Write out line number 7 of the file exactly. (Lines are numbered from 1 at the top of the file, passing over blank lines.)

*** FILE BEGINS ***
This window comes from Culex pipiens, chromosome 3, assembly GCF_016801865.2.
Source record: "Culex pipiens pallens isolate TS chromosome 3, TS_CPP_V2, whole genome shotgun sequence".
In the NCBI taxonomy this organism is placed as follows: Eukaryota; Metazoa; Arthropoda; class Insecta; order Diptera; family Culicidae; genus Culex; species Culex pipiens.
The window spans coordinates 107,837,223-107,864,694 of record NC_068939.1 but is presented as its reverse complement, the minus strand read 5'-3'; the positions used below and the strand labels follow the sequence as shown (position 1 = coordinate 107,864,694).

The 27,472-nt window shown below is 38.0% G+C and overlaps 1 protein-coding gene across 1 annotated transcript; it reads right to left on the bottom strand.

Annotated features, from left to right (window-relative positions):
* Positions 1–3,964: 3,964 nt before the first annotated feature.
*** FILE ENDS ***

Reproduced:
* Positions 1–3,964: 3,964 nt before the first annotated feature.